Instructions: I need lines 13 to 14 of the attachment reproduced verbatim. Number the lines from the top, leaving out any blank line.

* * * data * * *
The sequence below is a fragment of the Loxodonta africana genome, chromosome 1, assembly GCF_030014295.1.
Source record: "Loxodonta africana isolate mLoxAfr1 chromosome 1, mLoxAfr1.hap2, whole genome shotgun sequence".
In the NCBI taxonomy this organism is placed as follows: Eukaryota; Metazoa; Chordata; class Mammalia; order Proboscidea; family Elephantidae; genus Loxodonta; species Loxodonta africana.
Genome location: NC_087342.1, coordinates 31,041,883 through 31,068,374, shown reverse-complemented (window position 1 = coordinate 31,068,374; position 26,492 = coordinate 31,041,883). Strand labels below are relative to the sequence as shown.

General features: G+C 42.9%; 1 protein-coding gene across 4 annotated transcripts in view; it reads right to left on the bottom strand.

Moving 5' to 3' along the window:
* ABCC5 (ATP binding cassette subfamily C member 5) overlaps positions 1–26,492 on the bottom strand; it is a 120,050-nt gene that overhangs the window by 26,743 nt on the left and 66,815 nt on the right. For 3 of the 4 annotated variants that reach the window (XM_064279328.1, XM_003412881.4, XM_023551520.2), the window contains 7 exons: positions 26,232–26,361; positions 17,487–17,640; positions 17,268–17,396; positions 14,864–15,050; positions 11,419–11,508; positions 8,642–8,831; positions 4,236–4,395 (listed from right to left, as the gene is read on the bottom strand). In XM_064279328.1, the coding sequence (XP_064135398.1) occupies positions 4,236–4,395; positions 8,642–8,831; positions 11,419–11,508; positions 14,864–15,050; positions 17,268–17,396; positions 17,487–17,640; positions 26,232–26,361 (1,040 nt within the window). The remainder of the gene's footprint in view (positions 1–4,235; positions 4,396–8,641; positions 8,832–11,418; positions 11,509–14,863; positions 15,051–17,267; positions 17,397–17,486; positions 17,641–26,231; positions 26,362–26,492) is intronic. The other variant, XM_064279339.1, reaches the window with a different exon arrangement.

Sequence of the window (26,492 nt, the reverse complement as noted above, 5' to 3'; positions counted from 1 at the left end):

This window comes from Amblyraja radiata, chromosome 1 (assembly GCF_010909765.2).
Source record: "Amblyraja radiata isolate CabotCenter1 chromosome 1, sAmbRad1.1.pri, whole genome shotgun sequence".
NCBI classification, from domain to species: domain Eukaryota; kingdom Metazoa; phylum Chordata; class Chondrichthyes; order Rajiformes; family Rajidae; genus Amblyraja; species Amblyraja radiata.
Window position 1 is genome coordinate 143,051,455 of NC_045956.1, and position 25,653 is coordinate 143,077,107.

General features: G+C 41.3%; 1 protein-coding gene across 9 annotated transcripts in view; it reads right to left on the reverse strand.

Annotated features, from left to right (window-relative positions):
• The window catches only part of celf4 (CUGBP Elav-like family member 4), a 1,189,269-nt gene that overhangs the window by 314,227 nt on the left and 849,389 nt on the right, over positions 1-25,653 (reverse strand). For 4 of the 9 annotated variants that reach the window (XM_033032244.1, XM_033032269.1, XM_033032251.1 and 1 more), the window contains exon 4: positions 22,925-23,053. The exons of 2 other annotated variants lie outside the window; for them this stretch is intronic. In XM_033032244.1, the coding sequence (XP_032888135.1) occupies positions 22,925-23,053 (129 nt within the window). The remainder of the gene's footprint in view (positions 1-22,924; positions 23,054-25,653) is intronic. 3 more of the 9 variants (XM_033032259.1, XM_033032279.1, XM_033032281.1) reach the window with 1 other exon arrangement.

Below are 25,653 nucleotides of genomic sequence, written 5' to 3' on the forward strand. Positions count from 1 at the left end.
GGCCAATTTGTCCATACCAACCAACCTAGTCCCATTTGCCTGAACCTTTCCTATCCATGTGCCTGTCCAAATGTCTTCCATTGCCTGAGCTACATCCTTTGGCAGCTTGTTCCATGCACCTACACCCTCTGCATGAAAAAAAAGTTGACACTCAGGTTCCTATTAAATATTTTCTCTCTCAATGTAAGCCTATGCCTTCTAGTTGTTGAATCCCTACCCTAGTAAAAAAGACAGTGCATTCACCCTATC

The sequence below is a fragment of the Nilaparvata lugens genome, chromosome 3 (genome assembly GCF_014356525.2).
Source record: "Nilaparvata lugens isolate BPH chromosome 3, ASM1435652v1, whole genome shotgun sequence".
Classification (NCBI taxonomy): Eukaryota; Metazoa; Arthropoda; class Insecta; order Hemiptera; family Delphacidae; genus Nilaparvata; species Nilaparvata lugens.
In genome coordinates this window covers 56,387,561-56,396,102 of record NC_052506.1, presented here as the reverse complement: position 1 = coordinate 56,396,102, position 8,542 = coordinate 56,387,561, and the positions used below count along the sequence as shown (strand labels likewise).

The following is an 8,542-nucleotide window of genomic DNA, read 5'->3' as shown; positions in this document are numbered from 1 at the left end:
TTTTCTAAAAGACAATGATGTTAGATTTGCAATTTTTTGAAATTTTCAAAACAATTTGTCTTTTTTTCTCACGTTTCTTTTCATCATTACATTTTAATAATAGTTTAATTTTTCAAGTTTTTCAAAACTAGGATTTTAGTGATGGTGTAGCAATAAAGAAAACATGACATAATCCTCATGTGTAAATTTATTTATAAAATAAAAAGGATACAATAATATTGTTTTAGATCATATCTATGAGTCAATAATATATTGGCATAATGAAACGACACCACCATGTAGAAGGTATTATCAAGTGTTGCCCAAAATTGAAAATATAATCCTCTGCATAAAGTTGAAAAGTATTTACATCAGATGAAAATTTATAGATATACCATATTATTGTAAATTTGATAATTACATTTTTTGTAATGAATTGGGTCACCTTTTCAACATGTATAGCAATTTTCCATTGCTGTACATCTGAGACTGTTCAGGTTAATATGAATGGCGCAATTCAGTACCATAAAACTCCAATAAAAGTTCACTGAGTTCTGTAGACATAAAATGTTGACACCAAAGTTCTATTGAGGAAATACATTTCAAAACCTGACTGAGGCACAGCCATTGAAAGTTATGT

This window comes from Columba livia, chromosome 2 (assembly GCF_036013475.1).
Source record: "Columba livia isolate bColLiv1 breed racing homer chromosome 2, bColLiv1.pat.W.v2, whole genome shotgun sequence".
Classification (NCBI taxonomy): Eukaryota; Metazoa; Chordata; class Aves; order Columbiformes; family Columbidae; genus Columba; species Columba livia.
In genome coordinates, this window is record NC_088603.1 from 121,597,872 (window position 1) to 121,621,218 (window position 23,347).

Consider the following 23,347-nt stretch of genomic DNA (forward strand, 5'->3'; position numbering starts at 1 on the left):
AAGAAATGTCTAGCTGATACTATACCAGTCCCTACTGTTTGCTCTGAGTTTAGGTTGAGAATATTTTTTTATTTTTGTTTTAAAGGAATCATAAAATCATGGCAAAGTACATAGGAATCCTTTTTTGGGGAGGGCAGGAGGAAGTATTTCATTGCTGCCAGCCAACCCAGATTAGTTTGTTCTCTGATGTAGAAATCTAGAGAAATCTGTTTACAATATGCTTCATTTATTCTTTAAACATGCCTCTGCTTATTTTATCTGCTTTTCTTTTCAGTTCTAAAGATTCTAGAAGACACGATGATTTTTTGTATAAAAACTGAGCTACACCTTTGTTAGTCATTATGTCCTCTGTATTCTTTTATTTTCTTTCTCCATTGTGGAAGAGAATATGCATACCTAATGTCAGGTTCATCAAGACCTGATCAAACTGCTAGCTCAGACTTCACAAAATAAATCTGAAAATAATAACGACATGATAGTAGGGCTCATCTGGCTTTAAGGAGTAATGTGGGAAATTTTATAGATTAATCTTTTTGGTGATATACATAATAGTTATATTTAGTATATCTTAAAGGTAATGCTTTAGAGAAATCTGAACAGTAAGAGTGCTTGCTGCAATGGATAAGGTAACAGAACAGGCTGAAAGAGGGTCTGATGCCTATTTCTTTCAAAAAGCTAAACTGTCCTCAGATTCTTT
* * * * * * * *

General features: G+C 41.3%; 1 protein-coding gene across 9 annotated transcripts in view; it reads right to left on the reverse strand.

Annotated features, from left to right (window-relative positions):